Monday, November 27, 2006

Low-Cost Terminal Draws Flak

Low-cost terminal draws flak
Photos by SAM THAM

A traveller glancing through flight information written on a whiteboard at the LCCT arrival hall.A sense of deja vu prevails at the Low-Cost Carrier Terminal (LCCT-KLIA) in Sepang. Scenes at the LCCT are only too familiar for those who have visited the old Terminal 3 in Subang. There is room for improvement but things should get moving in view of Visit Malaysia Year 2007.

Most passengers met at the RM108mil terminal, catering to budget airlines like AirAsia, Thai AirAsia and PT Indonesia AirAsia, felt “low-cost” was not a reason for compromise.

A good example is the whiteboard scribbled with flight information at the arrival lounge, in place of an electronic display terminal. Parking bays are insufficient, too, within the uncovered parking area.

Nearly five million passengers have passed through the LCCT since March and the figure is expected to reach six million by year-end. Yet seats at the departure lounge are limited, forcing passengers to utilise trolleys and floor bars as seats.

Frequent traveller Rudolf Steiger said he was shooed away for sitting in a restaurant and not ordering anything while waiting for his flight to Vietnam. He had no alternative because the lounge was full.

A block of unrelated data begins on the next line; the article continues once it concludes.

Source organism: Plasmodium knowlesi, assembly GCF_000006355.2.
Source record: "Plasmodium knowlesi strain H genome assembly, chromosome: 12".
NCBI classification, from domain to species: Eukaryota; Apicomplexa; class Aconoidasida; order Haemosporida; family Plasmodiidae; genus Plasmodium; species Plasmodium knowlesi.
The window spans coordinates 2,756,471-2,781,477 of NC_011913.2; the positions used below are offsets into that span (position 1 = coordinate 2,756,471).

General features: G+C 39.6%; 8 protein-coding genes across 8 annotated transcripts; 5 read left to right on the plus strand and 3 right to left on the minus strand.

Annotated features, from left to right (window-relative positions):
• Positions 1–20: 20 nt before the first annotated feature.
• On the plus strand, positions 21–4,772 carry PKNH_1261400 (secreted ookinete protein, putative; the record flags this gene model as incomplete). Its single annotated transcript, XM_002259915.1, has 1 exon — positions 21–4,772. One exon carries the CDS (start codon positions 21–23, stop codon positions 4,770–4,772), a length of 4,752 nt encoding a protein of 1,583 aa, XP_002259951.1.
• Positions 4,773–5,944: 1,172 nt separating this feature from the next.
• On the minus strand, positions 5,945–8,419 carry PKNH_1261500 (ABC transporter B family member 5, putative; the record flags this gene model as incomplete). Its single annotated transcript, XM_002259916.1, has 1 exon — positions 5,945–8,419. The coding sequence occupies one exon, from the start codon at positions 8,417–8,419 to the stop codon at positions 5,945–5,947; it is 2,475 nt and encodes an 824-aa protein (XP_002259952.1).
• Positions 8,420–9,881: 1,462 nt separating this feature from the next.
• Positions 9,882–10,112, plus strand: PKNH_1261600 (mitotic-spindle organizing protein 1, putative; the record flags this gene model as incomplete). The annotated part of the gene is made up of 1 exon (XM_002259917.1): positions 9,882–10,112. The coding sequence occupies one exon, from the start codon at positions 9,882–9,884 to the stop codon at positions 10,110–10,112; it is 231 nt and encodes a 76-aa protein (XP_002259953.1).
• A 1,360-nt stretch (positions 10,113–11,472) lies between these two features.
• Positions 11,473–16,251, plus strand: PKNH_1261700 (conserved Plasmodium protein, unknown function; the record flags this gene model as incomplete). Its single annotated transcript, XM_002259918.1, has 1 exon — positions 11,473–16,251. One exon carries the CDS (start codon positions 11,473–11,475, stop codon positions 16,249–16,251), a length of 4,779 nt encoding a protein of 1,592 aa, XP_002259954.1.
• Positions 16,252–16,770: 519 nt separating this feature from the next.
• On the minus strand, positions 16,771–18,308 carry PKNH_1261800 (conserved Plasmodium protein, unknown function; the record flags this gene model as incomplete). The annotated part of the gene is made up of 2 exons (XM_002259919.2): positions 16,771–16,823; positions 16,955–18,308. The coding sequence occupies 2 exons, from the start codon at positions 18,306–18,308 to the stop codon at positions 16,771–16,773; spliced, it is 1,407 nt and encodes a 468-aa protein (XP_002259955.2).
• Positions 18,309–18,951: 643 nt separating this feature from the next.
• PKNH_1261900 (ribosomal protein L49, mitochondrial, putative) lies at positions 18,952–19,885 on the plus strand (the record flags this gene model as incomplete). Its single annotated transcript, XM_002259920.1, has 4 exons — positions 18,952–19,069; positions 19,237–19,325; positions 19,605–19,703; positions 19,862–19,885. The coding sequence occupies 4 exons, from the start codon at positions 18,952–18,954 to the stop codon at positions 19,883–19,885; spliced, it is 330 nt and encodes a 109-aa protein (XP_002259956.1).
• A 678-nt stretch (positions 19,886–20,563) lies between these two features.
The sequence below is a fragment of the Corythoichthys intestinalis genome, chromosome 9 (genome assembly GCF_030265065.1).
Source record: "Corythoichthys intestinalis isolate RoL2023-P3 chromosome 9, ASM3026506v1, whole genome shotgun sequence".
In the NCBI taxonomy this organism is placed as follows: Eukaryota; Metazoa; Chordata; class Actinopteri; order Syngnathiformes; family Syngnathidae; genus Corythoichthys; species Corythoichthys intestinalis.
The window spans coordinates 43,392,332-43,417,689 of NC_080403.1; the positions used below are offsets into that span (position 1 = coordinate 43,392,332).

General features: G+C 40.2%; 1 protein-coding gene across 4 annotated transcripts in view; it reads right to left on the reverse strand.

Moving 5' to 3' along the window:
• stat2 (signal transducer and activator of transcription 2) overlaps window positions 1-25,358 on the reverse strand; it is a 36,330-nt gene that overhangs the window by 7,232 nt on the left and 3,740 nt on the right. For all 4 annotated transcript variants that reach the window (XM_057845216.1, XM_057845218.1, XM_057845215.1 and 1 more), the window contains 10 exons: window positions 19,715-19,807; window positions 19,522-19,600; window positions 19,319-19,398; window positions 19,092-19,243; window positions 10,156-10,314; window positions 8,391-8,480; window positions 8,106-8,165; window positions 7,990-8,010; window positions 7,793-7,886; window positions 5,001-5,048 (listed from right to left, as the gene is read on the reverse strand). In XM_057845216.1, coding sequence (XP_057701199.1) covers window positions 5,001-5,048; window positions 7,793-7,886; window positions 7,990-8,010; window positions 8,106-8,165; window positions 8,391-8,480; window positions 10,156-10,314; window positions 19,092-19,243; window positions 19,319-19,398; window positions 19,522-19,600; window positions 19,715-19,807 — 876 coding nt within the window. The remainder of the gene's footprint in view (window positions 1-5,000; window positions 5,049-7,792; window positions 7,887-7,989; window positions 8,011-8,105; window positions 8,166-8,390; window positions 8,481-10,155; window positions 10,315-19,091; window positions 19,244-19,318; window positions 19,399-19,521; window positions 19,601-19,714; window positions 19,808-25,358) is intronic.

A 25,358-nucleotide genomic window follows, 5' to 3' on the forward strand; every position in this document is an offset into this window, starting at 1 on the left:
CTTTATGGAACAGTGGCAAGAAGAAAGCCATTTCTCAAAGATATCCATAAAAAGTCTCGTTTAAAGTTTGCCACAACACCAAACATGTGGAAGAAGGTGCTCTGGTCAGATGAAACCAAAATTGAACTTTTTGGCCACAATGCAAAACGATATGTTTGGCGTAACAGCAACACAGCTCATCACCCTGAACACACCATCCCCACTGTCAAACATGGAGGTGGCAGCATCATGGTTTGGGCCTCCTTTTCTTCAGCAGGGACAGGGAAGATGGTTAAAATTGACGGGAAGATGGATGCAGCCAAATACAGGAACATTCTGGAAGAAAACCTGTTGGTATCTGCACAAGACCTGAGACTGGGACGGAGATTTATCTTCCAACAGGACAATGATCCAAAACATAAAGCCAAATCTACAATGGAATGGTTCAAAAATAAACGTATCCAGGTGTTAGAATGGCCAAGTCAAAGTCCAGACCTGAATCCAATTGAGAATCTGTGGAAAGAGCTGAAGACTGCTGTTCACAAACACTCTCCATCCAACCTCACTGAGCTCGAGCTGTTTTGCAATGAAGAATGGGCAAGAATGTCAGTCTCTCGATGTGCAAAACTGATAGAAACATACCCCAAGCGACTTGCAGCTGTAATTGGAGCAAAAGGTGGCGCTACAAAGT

Malaysian Kong Saw Kuen who has caught a few flights from the LCCT said the international departure hall was small and only had one washroom and a cafe.

F&B outlets include McDonald’s, Asian Kitchen and The Coffee Bean and Tea Leaf. A plate of nasi lemak or noodles with a drink costs RM9 but eating like this on a daily basis takes its toll on staff like P. Gunaseelan.

“Sometimes, I go for the packed meals sold to staff but the service isn’t regular. To save some money, I am now bringing meals from home,” said the sales clerk, who is also forced to park elsewhere daily.

French traveller Sandrine Marty, who was on her way to Sabah, said KLIA was impressive but the LCCT was hot and stuffy.

“Commuting between the two is difficult when you’re lugging several bags. I was quoted RM38 for a budget taxi but the Lonely Planet guide prompted me to opt for the bus service,” she shared.

A 15-minute ride on board the Aerobus plying between KLIA and the LCCT costs RM1.50 one-way. Skybus, operated by AirAsia, offers rides to KL Sentral for RM9 one-way at 30-minute intervals.

Service is regular but the condition of some buses leaves much to be desired. There were also complaints that the buses stop at Sentral at the lower ground floor, which is a long way from the taxi stand to the city.

Motorists driving to the LCCT cover a 20km-distance from the KLIA but buses and taxis take a shorter route through the Bunga Raya Complex. If everything goes well, a 13.4km railway track will be built to cut travelling time.

The LCCT taxi service is divided into budget, premier and family, with fares to Kuala Lumpur at RM56.60, RM92.40 and RM138 each. One traveller said a tout at KLIA wanted RM170 for the ride to the LCCT!

Some might argue that the LCCT has only been given a few months to prove itself. It garnered the CAPA Low-Cost Airport of the Year at the CAPA Aviation Awards for Excellence 2006.
By virtue of its association with KLIA, the nation’s pride, the LCCT should also deliver.

Source : STAR
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